Land Use - Charlottesville

Developer purchases University Tire property on West Main

A New York-based developer who is currently constructing new apartments at 600 West Main Street has added another property to his portfolio.

Jeffrey Levien has purchased 602 West Main Street for $2.9 million. Plans have not yet been filed with the city’s Department of Neighborhood Development Services.

The property currently is home to a University Tire franchise and was assessed in 2019 at $1.43 million. The limited liability company that bought the property has the name Heirloom West Main Street Second Phase.

The first phase of Levien’s development project, known as Six Hundred West Main, is currently under construction. A six stories with 57 apartment is being behind two structures that are historically protected. One of these structures is the home of the Blue Moon Diner, which is expected to re-open later this year.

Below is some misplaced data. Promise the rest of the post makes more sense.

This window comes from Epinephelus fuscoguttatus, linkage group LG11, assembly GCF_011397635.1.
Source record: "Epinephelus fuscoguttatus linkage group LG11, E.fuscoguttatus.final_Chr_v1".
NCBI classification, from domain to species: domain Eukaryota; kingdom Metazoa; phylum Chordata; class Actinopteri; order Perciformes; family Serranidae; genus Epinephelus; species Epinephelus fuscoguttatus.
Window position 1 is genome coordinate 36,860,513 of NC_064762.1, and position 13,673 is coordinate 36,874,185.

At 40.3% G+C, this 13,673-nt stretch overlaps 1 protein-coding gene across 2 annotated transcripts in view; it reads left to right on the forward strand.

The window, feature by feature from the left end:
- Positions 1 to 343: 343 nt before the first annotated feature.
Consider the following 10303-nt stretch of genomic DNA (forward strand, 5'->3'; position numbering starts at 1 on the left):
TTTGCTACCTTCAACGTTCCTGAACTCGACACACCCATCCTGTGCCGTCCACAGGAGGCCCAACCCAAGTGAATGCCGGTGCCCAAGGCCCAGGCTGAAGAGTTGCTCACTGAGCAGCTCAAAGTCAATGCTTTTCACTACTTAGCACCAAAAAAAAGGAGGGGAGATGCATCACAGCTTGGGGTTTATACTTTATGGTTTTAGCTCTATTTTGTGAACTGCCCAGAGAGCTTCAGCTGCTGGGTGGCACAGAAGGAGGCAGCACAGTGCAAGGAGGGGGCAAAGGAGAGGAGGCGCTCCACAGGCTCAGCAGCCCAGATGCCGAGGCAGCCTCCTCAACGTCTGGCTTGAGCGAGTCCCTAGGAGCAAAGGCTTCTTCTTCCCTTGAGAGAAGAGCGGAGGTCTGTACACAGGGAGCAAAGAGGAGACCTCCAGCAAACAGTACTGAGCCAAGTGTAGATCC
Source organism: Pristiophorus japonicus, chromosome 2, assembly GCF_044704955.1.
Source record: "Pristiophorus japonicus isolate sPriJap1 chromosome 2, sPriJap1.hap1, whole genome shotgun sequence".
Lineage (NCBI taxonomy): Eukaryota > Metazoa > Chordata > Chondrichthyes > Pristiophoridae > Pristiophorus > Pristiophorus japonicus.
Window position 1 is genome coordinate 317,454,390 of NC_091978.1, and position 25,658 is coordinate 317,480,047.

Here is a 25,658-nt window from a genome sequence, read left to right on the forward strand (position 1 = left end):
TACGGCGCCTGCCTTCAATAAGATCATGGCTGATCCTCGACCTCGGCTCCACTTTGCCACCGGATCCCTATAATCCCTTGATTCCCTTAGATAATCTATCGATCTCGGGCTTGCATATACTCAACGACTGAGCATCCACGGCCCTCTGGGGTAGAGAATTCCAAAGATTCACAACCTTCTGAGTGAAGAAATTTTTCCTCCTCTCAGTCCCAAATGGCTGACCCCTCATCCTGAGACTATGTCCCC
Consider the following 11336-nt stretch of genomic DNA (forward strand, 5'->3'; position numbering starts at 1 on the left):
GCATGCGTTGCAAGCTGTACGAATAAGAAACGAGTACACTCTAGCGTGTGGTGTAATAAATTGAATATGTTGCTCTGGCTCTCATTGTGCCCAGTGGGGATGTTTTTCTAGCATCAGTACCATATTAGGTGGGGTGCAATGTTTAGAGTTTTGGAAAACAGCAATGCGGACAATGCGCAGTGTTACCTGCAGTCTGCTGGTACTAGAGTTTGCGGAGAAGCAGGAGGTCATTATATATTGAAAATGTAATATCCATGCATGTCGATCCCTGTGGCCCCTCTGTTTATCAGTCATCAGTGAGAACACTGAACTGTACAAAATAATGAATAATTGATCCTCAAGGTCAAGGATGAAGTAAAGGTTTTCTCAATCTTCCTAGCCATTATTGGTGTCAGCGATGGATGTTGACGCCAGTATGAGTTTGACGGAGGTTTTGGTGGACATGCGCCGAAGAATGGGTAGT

Levien is also seeking to purchase 218 West Market Street, a small shopping center that he is seeking to demolish. That request will go before the Board of Architectural Review at their meeting on March 19.

“Looking at the current and future expansion of Charlottesville, the BAR must identify opportunities for accomodating growth in ways that are sensitive to our historic urban fabric by protecting important structures in our cultural and urban development while recognizing that some old buildings must be allowed to be taken down to make way for the future,” reads the narrative for the demolition request. As with Six Hundred West Main, Levien is represented by the firm Bushman-Dreyfus.

The narrative for 218 West Market makes the case that the BAR has granted several demolition permits in the vicinity, most notably at the former Main Street Arena which is still in the process of being deconstructed. The seven-story CODE building will be built on the footprint by the entrepreneur Jaffray Woodriff.

The BAR did not allow Levien to take down the two structures that are now part of the Six Hundred West Main project. They were both contributing structures in the West Main Architectural Design Control District, as were two structures that are being incorporated into the Quirk Hotel across the street.

(this story will be updated as needed) 

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